This meme, of course, has been gathering steam for some time, peddled mainly by right-wing Likudophiles here and in the Holy Land. But last week, it took center stage in the special election in New York’s Ninth Congressional District, maybe the most Jewish district in the nation and one held by Democrats since 1923. When the smoke cleared, the Republican had won—and Matt Drudge was up with a headline blaring REVENGE OF THE JEWS.
Obama’s people deny up and down that the loss of a seat last occupied by Anthony Weiner portends, well, pretty much anything for 2012. But the truth is that they are worried, and worried they should be, for the signs of Obama’s slippage among Jewish voters are unmistakable. Last week, a new Gallup poll found that his approval rating in that cohort had fallen to 55 percent—a whopping 28-point drop since his inauguration. And among the high-dollar Jewish donors who were essential to fueling the great Obama money machine last time around, stories of dismay and disaffection are legion. “There’s no question,” says one of the president’s most prolific fund-raisers. “We have a big-time Jewish problem.”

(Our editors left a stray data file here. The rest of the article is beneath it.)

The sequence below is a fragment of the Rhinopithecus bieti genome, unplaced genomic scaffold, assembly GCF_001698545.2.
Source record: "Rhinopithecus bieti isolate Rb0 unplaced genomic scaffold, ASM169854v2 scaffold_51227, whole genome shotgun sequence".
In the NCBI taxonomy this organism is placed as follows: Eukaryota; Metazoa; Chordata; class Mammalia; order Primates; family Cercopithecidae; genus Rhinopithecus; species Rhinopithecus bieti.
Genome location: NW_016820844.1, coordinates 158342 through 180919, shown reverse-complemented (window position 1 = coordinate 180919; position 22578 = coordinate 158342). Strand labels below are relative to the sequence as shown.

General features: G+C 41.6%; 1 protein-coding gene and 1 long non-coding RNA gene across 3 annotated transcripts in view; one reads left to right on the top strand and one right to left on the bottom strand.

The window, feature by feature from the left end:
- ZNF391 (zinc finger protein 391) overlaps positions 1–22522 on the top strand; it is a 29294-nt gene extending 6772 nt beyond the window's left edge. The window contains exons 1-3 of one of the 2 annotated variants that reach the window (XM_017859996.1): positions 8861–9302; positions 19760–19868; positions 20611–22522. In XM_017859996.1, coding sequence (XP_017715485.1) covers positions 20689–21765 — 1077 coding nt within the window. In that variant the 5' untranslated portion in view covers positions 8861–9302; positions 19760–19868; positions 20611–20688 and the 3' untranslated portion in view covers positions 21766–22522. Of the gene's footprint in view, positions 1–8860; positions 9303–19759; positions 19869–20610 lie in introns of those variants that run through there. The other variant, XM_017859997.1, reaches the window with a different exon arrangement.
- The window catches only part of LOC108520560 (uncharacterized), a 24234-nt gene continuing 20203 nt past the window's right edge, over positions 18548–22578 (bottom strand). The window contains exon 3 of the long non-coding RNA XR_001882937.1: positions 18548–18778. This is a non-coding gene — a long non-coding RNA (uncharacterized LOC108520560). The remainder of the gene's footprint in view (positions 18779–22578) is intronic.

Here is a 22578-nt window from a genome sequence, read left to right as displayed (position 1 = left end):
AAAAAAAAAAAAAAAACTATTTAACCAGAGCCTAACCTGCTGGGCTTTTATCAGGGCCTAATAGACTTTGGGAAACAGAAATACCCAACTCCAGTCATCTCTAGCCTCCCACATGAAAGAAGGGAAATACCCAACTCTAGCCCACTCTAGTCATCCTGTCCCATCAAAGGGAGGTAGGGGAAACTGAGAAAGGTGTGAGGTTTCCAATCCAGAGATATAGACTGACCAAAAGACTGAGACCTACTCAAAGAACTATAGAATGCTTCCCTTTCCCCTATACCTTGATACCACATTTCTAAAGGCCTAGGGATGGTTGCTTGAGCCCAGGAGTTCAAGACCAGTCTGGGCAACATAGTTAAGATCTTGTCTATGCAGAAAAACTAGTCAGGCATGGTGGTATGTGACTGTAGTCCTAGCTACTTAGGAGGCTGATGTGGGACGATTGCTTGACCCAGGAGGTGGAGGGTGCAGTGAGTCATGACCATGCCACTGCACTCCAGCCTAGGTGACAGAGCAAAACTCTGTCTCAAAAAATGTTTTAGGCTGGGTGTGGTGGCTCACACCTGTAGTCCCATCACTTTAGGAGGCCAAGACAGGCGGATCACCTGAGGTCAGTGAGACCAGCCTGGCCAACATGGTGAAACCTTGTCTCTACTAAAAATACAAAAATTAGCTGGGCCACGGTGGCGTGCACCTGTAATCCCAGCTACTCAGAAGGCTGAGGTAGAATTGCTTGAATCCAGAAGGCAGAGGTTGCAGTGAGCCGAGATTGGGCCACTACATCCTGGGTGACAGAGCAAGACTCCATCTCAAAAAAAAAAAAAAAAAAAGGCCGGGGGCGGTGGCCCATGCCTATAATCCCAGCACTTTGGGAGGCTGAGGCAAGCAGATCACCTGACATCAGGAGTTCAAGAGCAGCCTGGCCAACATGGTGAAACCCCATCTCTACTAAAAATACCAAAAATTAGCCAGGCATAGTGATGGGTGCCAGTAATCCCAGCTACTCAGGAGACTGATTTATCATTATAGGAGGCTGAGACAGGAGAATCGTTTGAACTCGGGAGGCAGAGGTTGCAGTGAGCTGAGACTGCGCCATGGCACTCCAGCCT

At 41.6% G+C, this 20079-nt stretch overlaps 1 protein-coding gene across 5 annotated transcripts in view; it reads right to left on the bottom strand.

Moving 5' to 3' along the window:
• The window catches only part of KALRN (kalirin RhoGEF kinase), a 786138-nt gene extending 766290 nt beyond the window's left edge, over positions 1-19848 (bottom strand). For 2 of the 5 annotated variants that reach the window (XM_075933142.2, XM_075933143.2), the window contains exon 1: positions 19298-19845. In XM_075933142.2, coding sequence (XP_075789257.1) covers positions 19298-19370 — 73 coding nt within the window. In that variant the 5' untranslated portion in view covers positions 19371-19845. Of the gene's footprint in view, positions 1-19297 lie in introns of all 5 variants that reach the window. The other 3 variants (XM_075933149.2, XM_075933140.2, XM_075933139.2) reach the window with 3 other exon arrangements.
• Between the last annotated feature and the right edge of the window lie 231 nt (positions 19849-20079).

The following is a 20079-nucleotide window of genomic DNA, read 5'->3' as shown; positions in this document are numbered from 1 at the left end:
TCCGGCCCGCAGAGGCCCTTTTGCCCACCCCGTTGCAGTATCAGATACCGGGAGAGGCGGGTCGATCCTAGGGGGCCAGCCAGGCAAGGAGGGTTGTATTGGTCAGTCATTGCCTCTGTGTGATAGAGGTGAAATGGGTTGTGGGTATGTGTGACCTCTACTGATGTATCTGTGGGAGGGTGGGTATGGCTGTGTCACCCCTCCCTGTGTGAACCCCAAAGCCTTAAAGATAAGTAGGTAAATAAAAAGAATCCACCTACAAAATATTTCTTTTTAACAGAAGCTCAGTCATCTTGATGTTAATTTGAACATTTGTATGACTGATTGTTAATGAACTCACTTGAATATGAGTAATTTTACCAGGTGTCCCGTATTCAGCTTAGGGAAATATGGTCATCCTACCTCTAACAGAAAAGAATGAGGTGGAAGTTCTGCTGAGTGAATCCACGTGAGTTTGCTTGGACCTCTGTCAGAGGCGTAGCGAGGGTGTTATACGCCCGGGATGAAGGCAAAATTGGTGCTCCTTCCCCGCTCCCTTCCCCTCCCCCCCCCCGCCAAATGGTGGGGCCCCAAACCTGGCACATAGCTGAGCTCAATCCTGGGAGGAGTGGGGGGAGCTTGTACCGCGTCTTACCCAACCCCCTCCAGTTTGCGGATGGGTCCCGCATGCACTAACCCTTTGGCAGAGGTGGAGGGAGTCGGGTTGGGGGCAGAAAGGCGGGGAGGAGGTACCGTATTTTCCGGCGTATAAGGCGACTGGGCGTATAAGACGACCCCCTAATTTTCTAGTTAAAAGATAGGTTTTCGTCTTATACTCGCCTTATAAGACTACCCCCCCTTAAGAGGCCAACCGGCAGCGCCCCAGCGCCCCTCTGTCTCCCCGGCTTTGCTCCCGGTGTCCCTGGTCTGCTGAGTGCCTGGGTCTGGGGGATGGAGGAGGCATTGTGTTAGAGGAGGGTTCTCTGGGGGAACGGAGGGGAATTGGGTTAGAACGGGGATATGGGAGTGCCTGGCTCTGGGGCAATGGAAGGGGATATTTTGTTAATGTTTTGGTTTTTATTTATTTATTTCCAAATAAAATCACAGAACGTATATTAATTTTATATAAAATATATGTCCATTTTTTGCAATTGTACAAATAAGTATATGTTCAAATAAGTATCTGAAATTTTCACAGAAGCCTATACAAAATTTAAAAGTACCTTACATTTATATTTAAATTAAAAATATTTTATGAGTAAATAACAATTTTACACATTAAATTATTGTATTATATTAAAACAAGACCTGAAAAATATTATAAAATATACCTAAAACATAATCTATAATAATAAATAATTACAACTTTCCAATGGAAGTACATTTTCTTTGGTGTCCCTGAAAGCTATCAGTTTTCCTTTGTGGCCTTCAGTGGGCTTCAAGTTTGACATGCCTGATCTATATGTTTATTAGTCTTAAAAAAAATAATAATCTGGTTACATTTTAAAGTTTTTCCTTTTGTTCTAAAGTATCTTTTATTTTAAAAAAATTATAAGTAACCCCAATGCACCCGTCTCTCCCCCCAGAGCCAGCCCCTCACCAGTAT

Obama’s team has made its share of errors in the conduct of its diplomacy and in allowing misperceptions to take hold: that its tough-love approach to Israel has been all the former and none of the latter; that its demands on the Palestinians have been either negligible or nonexistent. And many Jewish voters, like those Wall Street financiers (and, to be sure, the overlap between those groups isn’t trivial) who flocked to Obama and were then chagrined when he called them out as “fat cats,” have all too often focused more on the president’s words than his deeds—and come away with the impression that he doesn’t seem to “feel Israel” in his bones.
For Obama, such assessments would be funny if they weren’t so frustrating and absurd; and for the Jews who know him best, they are simply mystifying. In the last days of the 2008 campaign, the former federal judge, White House counsel, and Obama mentor Abner Mikva quipped, “When this all is over, people are going to say that Barack Obama is the first Jewish president.” And while that prediction has so far proved to be wildly over-optimistic, there is more truth in it than meets the eye.